Former Auditor General joins Labour attack on Universal Benefits


  By a Newsnet reporter

The former head of Audit Scotland has joined the Scottish Labour party’s attack on universal benefits claiming that they are “unsustainable”.

Robert Black, who retired from the post after twelve years at the helm of Audit Scotland has joined Johann Lamont’s Scottish Labour party and the Scottish Tories in attacking free travel for pensioners and care for the elderly.

Speaking at the David Hume institute as part of its Autumn Seminar Series, the former public servant said: “We need to do more of that but we need to do it as a society.  I mean can we really afford all the services that are free at the point of delivery?

“If you take free personal nursing care and the national concessionary travel scheme, the free bus passes.  When those schemes were set up there was no hint given that the costs of those would be rising as quickly as they are now.”

On Thursday evening on Newsnight Scotland, BBC Scotland’s Raymond Buchanan introduced Mr Black with the words: “Now that he has retired we get his thoughts on free universal benefits and whether the sums add up”

However, Newsnet Scotland has discovered that the BBC man’s introduction was slightly misleading.  These attacks on personal care and free travel for the elderly by Mr Black are not the first time he has attacked the publicly funded benefits.

In February 2008, less than a year after the SNP won their first Scottish election, Mr Black criticised the policy of Free Personal Care.  In a report published by Audit Scotland, he said:

“Free personal and nursing care is an important policy for older people in Scotland.  It is well documented that Scotland has a growing older population, and demand for free personal care will grow.  There needs to be better planning and better funding of this policy.

“Because of the limited information at the time the Scottish Parliament did not receive sufficiently robust and comprehensive financial information and risk assessments.  The Parliament should require this as a matter of course to enable it to properly scrutinise all major policy proposals.”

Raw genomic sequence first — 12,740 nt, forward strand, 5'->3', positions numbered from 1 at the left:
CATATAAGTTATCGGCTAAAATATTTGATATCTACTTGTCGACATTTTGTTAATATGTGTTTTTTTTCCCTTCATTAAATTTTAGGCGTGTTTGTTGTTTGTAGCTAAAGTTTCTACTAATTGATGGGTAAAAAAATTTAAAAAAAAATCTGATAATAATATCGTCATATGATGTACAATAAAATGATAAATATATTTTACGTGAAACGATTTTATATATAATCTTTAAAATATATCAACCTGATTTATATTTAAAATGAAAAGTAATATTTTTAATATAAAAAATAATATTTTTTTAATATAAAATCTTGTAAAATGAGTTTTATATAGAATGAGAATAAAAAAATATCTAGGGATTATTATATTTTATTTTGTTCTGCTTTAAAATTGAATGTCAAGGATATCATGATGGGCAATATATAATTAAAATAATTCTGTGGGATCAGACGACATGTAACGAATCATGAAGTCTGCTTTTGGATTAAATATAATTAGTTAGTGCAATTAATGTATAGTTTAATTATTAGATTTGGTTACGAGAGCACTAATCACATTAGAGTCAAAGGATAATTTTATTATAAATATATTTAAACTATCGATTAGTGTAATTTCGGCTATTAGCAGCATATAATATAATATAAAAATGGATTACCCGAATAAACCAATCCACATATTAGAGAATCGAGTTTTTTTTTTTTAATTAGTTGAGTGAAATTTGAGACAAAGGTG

In October 2010, Mr Black’s organisation went further when attacking concessionary bus travel for older people when he insisted it was a waste of money and was spiralling out of control and was open to fraud from bus companies who he claimed could charge for “phantom” customers.

Commenting at the time, he said: “National concessionary travel is popular, with take-up by older people at a very high level.

“But there were weaknesses in how the scheme was planned and implemented. Systems to effectively administer NCT were not in place, and this left it more open to error and fraud.”

Audit Scotland, under Robert Black, has also attacked the universality of free prescriptions and free eye tests.

Speaking last night, Mr Black also suggested the creation of yet another Holyrood commission staffed by economists, he says “to do work for the parliament” which would be tasked with looking at resources and spending.

However, as well as having already criticised universal benefits, suggestions of interference in administering the Scottish budget was another that Mr Black had previously made.

In 2010, according to the Scottish Review, Mr Black controversially claimed that his organisation should have a say in how Scotland’s block Grant was spent.  He was quoted as telling the Scotsman: “In future Audit Scotland could play a part in scrutinising the Scottish budget”.

In the article, published in April 2010, Kenneth Roy wrote:

“He [Robert Black] pointed out that, since devolution, the Scottish Government’s budget has risen by an average of 5.4% a year, making possible such schemes as free personal care and free bus travel for the elderly, free eye examinations, free prescription charges: his report mentioned all these schemes specifically. He then went on to cast doubt on the Scottish Government’s ability to maintain such public services through a prolonged downturn, emphasising that efficiency savings would not be sufficient to bridge the serious funding gap he predicts.”

Mr Roy added: “Coincidentally, Mr Black gave an interview to the BBC’s Good Morning Scotland. Again he was accorded that deference which characterises the media reaction to his every utterance.”

Mr Black’s attack on universal benefits follows criticisms of the free benefits from Scottish Labour leader Johann Lamont.  However Ms Lamont’s proposals, which could include means testing, have been widely condemned by the third sector, Unions and student leaders.

Robert Black has had a wide ranging career in public office, including Controller of Audit Scotland.  He was also chief executive of Tayside Regional Council between 1990 and 1995, until just before its abolition.  Before that, he was chief executive of Stirling District Council, and his earlier career was in policy planning and research with Strathclyde Regional Council, Glasgow City Council and Nottinghamshire County Council.